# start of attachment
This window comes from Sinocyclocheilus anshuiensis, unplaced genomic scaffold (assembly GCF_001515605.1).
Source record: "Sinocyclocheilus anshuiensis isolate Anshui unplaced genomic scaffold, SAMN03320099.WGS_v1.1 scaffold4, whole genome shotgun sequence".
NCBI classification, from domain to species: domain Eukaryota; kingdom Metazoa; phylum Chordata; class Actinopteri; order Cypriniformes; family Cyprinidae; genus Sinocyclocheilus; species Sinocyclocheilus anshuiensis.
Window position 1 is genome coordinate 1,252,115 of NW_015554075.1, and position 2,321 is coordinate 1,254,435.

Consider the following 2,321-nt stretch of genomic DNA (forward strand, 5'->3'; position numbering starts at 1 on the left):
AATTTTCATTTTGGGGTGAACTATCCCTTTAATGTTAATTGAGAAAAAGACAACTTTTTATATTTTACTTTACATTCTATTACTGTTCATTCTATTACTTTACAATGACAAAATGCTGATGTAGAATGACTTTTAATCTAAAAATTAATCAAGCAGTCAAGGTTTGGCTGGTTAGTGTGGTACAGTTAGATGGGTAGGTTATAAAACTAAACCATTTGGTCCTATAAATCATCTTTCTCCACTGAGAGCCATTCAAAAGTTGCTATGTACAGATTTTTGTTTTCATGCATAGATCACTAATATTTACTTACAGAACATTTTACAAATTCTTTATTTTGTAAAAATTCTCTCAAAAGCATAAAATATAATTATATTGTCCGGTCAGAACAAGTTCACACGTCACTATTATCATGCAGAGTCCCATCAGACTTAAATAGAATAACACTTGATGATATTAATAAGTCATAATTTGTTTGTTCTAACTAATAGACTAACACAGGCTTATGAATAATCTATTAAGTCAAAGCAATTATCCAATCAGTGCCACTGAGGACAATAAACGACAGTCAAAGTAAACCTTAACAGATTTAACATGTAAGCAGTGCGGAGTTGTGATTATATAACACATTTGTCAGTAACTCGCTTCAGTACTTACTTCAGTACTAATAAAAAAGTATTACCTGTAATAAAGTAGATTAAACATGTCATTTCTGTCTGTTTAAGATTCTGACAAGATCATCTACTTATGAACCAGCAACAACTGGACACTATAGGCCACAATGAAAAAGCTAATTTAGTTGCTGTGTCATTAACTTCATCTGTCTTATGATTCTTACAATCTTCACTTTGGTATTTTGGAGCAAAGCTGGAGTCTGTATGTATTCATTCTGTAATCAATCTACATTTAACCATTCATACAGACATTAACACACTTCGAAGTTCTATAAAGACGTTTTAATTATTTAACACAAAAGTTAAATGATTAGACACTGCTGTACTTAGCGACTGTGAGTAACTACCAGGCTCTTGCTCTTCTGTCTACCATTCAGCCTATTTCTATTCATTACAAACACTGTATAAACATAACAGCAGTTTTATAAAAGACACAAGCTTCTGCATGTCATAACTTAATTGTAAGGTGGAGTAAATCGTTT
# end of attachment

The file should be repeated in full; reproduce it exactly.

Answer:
This window comes from Sinocyclocheilus anshuiensis, unplaced genomic scaffold (assembly GCF_001515605.1).
Source record: "Sinocyclocheilus anshuiensis isolate Anshui unplaced genomic scaffold, SAMN03320099.WGS_v1.1 scaffold4, whole genome shotgun sequence".
NCBI classification, from domain to species: domain Eukaryota; kingdom Metazoa; phylum Chordata; class Actinopteri; order Cypriniformes; family Cyprinidae; genus Sinocyclocheilus; species Sinocyclocheilus anshuiensis.
Window position 1 is genome coordinate 1,252,115 of NW_015554075.1, and position 2,321 is coordinate 1,254,435.

Consider the following 2,321-nt stretch of genomic DNA (forward strand, 5'->3'; position numbering starts at 1 on the left):
AATTTTCATTTTGGGGTGAACTATCCCTTTAATGTTAATTGAGAAAAAGACAACTTTTTATATTTTACTTTACATTCTATTACTGTTCATTCTATTACTTTACAATGACAAAATGCTGATGTAGAATGACTTTTAATCTAAAAATTAATCAAGCAGTCAAGGTTTGGCTGGTTAGTGTGGTACAGTTAGATGGGTAGGTTATAAAACTAAACCATTTGGTCCTATAAATCATCTTTCTCCACTGAGAGCCATTCAAAAGTTGCTATGTACAGATTTTTGTTTTCATGCATAGATCACTAATATTTACTTACAGAACATTTTACAAATTCTTTATTTTGTAAAAATTCTCTCAAAAGCATAAAATATAATTATATTGTCCGGTCAGAACAAGTTCACACGTCACTATTATCATGCAGAGTCCCATCAGACTTAAATAGAATAACACTTGATGATATTAATAAGTCATAATTTGTTTGTTCTAACTAATAGACTAACACAGGCTTATGAATAATCTATTAAGTCAAAGCAATTATCCAATCAGTGCCACTGAGGACAATAAACGACAGTCAAAGTAAACCTTAACAGATTTAACATGTAAGCAGTGCGGAGTTGTGATTATATAACACATTTGTCAGTAACTCGCTTCAGTACTTACTTCAGTACTAATAAAAAAGTATTACCTGTAATAAAGTAGATTAAACATGTCATTTCTGTCTGTTTAAGATTCTGACAAGATCATCTACTTATGAACCAGCAACAACTGGACACTATAGGCCACAATGAAAAAGCTAATTTAGTTGCTGTGTCATTAACTTCATCTGTCTTATGATTCTTACAATCTTCACTTTGGTATTTTGGAGCAAAGCTGGAGTCTGTATGTATTCATTCTGTAATCAATCTACATTTAACCATTCATACAGACATTAACACACTTCGAAGTTCTATAAAGACGTTTTAATTATTTAACACAAAAGTTAAATGATTAGACACTGCTGTACTTAGCGACTGTGAGTAACTACCAGGCTCTTGCTCTTCTGTCTACCATTCAGCCTATTTCTATTCATTACAAACACTGTATAAACATAACAGCAGTTTTATAAAAGACACAAGCTTCTGCATGTCATAACTTAATTGTAAGGTGGAGTAAATCGTTT